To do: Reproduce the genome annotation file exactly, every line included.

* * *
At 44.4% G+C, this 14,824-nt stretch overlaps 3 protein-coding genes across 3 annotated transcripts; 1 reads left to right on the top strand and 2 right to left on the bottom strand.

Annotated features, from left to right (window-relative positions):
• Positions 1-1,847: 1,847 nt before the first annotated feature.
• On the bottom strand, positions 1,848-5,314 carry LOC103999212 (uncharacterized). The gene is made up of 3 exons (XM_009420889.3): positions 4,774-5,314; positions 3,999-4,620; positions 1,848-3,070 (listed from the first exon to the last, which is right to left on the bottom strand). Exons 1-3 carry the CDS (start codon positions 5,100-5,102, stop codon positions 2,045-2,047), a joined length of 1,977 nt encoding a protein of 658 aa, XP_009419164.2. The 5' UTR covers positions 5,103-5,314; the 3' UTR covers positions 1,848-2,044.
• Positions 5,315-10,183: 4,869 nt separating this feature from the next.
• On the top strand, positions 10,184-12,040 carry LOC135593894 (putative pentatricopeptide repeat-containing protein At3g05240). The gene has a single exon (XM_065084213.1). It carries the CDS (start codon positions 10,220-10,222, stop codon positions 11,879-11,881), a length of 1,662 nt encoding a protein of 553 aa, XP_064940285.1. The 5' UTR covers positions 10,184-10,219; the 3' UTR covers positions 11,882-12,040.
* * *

At 44.4% G+C, this 14,824-nt stretch overlaps 3 protein-coding genes across 3 annotated transcripts; 1 reads left to right on the top strand and 2 right to left on the bottom strand.

Annotated features, from left to right (window-relative positions):
• Positions 1-1,847: 1,847 nt before the first annotated feature.
• On the bottom strand, positions 1,848-5,314 carry LOC103999212 (uncharacterized). The gene is made up of 3 exons (XM_009420889.3): positions 4,774-5,314; positions 3,999-4,620; positions 1,848-3,070 (listed from the first exon to the last, which is right to left on the bottom strand). Exons 1-3 carry the CDS (start codon positions 5,100-5,102, stop codon positions 2,045-2,047), a joined length of 1,977 nt encoding a protein of 658 aa, XP_009419164.2. The 5' UTR covers positions 5,103-5,314; the 3' UTR covers positions 1,848-2,044.
• Positions 5,315-10,183: 4,869 nt separating this feature from the next.
• On the top strand, positions 10,184-12,040 carry LOC135593894 (putative pentatricopeptide repeat-containing protein At3g05240). The gene has a single exon (XM_065084213.1). It carries the CDS (start codon positions 10,220-10,222, stop codon positions 11,879-11,881), a length of 1,662 nt encoding a protein of 553 aa, XP_064940285.1. The 5' UTR covers positions 10,184-10,219; the 3' UTR covers positions 11,882-12,040.